Company jargon should stay in your company. Using it with callers
or with people outside the office
causes mistakes and confusion. You are far
more familiar with these terms than the people outside of “work.” You won’t
impress anyone with knowledge that they don’t understand. In fact, you will annoy
and frustrate them.
Breathwork can be soothing and enjoyable (once you understand its
principles). An important part of breath work is letting it flow, rather than
making it happen. The free flow of breath brings peace and tranquility. It
prepares the mind to flow freely.
When you direct your attention to the breath, your mind may want
to go elsewhere. Every time you focus on “breath,” you let go of your “mind
chatter.” Concentrating on breathing enables your mind to gather its scattered
energies so that you are more clear. When you focus on your breathing,
you gradually enlarge the scope of your awareness.
The “breathing awareness” can help you with your day to day
activities. Turning to your breath can keep you grounded. It can assist you in
cutting down on unnecessary thinking that distracts you from the here and now.
Part 3: Fatigue: Settle
into your everyday breath. After it has slowed down, pause briefly after all
exhalations. Rest in the stillness. Continue to explore lengthening your
exhalations for 10-15 breaths. Then lengthen your inhalations. Watch your
breath for 10-15 minutes.
Part 4: Depression:
Working with depression can be more difficult that working with anxiety or
fatigue. You don’t want to force your breath. It can increase your lousy mood.
As with any breathwork, start by settling into a comfortable position and allow
your breath to slow down and smooth out. For depression, the effect of the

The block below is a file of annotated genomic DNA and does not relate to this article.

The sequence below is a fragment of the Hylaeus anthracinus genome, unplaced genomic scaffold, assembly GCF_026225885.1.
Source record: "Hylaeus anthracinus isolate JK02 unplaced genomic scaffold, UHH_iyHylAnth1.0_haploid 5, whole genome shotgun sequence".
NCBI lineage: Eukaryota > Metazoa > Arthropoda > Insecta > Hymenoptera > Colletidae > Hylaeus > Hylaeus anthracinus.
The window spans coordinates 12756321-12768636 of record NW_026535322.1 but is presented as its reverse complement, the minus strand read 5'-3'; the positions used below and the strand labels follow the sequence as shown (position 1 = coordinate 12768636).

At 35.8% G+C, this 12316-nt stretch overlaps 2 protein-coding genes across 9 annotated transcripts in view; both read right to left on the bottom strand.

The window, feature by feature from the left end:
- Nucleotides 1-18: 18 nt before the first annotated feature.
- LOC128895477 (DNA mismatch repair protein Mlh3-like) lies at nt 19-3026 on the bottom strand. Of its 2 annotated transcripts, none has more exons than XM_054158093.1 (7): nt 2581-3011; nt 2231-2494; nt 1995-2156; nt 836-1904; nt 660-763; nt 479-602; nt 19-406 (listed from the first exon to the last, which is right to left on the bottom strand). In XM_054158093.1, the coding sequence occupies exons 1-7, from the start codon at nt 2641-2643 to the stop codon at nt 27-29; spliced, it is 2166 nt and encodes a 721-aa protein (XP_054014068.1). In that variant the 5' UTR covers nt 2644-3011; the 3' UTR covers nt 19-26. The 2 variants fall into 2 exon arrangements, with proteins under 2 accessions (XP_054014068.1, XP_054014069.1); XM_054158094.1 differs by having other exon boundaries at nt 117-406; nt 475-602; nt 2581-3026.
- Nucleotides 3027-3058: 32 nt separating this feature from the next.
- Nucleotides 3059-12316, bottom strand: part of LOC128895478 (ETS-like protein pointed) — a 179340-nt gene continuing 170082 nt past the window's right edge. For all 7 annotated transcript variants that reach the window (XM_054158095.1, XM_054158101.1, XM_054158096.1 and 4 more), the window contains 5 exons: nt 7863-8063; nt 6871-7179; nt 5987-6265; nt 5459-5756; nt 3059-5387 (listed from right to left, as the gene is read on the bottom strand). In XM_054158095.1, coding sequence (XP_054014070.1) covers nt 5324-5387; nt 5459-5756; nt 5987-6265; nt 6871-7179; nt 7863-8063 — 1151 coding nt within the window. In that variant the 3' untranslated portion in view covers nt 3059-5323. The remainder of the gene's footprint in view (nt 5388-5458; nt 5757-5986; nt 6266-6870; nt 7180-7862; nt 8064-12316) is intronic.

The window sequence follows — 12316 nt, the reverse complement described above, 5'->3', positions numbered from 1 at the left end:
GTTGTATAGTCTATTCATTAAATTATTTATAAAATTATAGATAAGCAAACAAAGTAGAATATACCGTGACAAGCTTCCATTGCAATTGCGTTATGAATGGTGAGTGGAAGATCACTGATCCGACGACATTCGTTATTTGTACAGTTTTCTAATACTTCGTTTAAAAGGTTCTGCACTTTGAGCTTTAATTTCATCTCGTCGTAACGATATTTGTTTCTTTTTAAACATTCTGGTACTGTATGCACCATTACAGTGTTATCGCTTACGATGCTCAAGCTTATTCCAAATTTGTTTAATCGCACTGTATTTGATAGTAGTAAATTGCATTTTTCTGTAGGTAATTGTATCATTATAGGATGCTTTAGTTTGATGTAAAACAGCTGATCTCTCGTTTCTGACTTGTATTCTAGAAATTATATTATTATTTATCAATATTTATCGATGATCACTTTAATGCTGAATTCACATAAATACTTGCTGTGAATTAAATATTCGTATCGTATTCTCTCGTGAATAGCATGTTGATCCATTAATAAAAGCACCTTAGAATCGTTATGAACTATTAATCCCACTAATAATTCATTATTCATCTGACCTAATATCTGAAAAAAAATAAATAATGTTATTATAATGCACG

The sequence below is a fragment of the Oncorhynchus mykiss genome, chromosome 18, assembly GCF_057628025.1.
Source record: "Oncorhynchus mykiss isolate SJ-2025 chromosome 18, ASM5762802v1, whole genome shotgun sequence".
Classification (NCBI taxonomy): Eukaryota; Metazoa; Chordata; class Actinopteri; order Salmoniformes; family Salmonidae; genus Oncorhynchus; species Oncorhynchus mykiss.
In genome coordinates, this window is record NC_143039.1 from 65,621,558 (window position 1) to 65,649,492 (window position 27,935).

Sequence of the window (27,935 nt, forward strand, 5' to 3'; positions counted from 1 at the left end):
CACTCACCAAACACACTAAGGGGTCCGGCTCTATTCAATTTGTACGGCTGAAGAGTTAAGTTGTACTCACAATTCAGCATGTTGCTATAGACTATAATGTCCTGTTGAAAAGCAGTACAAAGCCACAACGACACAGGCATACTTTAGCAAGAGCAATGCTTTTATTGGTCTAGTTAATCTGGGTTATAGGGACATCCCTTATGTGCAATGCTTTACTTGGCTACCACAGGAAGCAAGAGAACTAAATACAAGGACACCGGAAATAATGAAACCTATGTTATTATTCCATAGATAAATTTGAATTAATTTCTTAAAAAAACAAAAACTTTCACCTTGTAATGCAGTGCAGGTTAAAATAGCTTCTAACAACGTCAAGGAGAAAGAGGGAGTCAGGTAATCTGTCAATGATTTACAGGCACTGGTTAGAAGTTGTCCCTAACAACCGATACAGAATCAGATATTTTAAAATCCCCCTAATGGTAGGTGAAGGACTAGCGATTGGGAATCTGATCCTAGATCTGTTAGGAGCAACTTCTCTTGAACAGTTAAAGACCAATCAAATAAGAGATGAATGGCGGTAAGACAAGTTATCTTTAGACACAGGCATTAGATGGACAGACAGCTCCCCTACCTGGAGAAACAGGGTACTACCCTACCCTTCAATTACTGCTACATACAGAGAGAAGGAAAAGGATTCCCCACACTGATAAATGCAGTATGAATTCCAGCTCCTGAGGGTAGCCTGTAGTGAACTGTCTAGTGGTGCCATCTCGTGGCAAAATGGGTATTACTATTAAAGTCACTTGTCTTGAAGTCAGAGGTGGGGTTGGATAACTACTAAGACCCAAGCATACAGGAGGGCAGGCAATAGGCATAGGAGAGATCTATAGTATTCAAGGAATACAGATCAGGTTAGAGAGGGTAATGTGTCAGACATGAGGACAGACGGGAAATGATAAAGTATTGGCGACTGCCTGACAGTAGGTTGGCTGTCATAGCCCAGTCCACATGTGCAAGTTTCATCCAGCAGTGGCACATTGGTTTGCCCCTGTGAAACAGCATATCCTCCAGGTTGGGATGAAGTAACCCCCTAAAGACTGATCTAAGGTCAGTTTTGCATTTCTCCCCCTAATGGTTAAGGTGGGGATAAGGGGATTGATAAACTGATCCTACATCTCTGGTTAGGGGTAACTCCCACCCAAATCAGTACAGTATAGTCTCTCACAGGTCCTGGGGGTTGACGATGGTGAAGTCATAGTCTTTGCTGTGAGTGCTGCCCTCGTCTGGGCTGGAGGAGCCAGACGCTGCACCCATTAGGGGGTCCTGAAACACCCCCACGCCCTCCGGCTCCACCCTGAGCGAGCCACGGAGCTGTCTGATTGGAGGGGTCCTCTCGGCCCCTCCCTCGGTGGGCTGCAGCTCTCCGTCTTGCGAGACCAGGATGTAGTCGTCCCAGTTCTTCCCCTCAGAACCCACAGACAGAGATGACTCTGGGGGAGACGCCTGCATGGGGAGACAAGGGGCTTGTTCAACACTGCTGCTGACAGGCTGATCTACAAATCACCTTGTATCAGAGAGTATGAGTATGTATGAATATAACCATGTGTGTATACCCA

breath on your mood is the best indicator of how long you should continue this
exercise. Start out with a time goal – say ten minutes. Work your way up as you
How often do you need to practice? There’s no pat answer. It’s a
practice like any other and the more you exercise your ability to watch your
breath, the better you’ll become at doing it. If you can, schedule a breath
awareness for 10 minutes a day. See how it is when you are anxious vs. relaxed.
Pay attention to how long the positive feeling lasts. You may find that
conscious breathing not only soothes your emotions and boosts your energy; it
can also make your life richer and more fun!
I can’t change my history. I wish I could. I’ve been the “token
male” (minority) in my family, in academics, and in my career. I don’t have the
sports gene. I don’t have any interest in it. I’ve tried. Alas, it’s a lost
cause. During my high school years, I was bullied by jocks. The “f” word
(rhymes with hag) was hurled on me, (and my friends), every day. We ALL had
absent fathers who didn’t/couldn’t model masculinity. Back in the day, (maybe
even now); being active in sports was the way boys bonded. If you excelled, you
WERE a man. If you didn’t, something was wrong with you. It’s hard to navigate
your life when you buy into what “society” says is the way you should be.
Recently, I read a book (What
I Know For Sure) by the respected talk show host, Tavis Smiley. It’s about
his experiences growing up poor and African American in the U.S. Due to some familial
circumstances involving his aunt; he became a product of a 14+ family. His step
father took on the responsibility of his, and his wife’s (sisters) children.
The stress was unbelievable, and eventually caused his step father to lose his
temper by calling Tavis the “f” word. He
beat him with an electrical cord. This action placed Tavis in foster care. His
relationship with his step-dad was never the same.
I had forgotten my history with those high school taunts. After